My second mushroom trip occurred when I was a Freshman in college on a Saturday night/Sunday morning. I was accompanied by 2 good friends who shroomed as well, and 3 sober people.
Start time: 11:00 pm.
The 3 of us had around 4 grams each, maybe a little more. The shrooms were grown by a friend in his dorm. Immediately after eating the shrooms, we smoked several bowls of grass until initial effects were felt about 25 minutes later. These, for me, included tingling of the limbs and minor disorientation.
The effects grew very strong in a short period of time; so much so that I spent the first 2 hours of the trip sitting, practically motionless, on a bed. During this time, moving and speaking were all but impossible. A little past the hour mark, I became hypnotized by tiny swirling patterns that covered everything I focused on. Roughly a half hour after this began, the non-shroomers began to stare at me and consistently comment on "how fucked up" I was. This got me thinking...how fucked up was I? What if i was too fucked up? This paranoia ultimately blossomed into the main theme of my trip: I thoroughly believed I had tripped so hard that I'd lost my mind. Needless to say, I started to panic.
At this point, my mind was trying to comprehend thousands of things at once, while simultaneously questioning everything to the same degree. The only solid thought I could trap long enough to understand was this: "I have gone insane." I repeatedly heard this phrase being echoed through the room, and I kept looking at everyone in an attempt to pinpoint to origin of the voice; no luck.
One of the non-shroomers, observing how hard I was tripping, started jerking his body around, ultimately putting his nose to mine and shrieking in a very high-pitched tone. This was when my trip really turned bad. I heard his shriek over and over, getting progressively louder. I nearly cried.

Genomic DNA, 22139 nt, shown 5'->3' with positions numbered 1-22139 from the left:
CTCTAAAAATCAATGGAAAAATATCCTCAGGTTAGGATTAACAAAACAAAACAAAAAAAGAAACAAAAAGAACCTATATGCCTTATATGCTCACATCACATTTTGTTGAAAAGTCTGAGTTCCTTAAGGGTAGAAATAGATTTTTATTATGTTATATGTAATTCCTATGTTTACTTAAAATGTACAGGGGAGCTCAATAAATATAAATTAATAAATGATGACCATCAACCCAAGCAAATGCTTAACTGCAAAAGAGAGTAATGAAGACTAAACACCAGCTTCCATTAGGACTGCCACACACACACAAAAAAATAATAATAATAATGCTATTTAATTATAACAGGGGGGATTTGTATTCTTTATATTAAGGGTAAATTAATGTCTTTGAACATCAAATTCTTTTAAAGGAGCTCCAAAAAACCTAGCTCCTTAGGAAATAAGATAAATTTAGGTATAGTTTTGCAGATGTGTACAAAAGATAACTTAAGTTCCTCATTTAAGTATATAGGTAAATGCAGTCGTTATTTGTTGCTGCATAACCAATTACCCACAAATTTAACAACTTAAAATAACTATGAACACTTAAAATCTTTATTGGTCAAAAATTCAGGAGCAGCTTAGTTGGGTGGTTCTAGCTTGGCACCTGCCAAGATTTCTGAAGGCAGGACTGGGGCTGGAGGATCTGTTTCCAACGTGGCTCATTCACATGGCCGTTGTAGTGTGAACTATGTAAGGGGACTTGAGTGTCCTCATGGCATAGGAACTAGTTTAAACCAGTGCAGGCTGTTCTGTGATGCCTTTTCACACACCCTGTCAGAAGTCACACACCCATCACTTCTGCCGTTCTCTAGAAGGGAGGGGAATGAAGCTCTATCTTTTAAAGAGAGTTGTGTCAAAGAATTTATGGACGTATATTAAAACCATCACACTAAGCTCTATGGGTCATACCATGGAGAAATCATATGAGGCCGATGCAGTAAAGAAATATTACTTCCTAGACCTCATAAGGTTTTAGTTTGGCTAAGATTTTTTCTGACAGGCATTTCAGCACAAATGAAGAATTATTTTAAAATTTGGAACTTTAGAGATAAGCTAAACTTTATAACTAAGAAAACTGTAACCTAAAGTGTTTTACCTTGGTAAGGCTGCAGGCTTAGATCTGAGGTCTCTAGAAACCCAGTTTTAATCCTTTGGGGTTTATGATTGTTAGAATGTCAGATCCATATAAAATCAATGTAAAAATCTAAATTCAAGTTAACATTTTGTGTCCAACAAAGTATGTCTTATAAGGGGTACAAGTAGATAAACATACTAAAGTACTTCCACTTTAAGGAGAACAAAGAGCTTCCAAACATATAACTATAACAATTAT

Someone put in a psychedelic DVD, filled with colorful swirl after colorful swirl. These swirls slowly crept out of the TV screen and gradually overtook everything I saw. I tried enjoying this, but my mind couldn't focus. I almost cried at another point, and sought comfort in conversation. I asked one of the other shroomers how his trip was going. As soon as I did this, a psychedelic "Jimi Hendrix Experience" poster behind him morphed into the most intense visual I've ever had. Jimi, a cartoon in the poster, came toward me, out of the poster, and became 3-dimensional. The various Indian cartoons on the poster started to swirl behind him. Jimi's arms, and eventually body, began to ripple. This pulled me out of my bad trip, because I was utterly mesmerized by the movement and brightness of color. A shroomer pulled me out of that by telling me I was tripping too hard and needed to smoke a bowl. The weed did not convince me that I wasn't going to be institutionalized. Nothing could get through to me that I wasn't going to be stuck like this forever.
I remember closing my eyes and perceiving black with my mind...every thing was black. Eventually, I saw what resembled stars. I recognized the other people in the room as non-existent. They were there, but they may as well have been robots or wax. I saw them as lifeless, soulless beings and felt empty and far away. I felt weightless and as though I came out of my body.
In a moment of clarity, we tried to leave for a party across campus, but hardly made it out of the room before one of the other shroomers vomited in a trash can. We resolved to stay in that night.
The next thing I recall is wandering around the hallway wearing a shirt and only boxers as a shroomer told me I was freaking him out. My pants, as I found them the next day, were on the floor of my roommate's closet.
We shroomers locked ourselves in my room a little later and tried to bring eachother back to sanity. It mostly failed.
I remember lying in bed, unable to sleep, and seeing bright colored patterns moving wildly on my wall, and trying to touch them. My thoughts, though still racing and largely nonsensical, became clear enough for me to identify my trip as something outside of myself; an alter-ego of sorts. I then realized I had not lost my mind, but was rather being shown what it would be like if I had. "This is me, crazy," I kept repeating, "and these are the things that I do when I'm crazy." The phrase was found written in marker on a wall in the hallway the next day.
After enough self-calming, I was able to sleep. The clock, when last I saw it, read 5:42 am.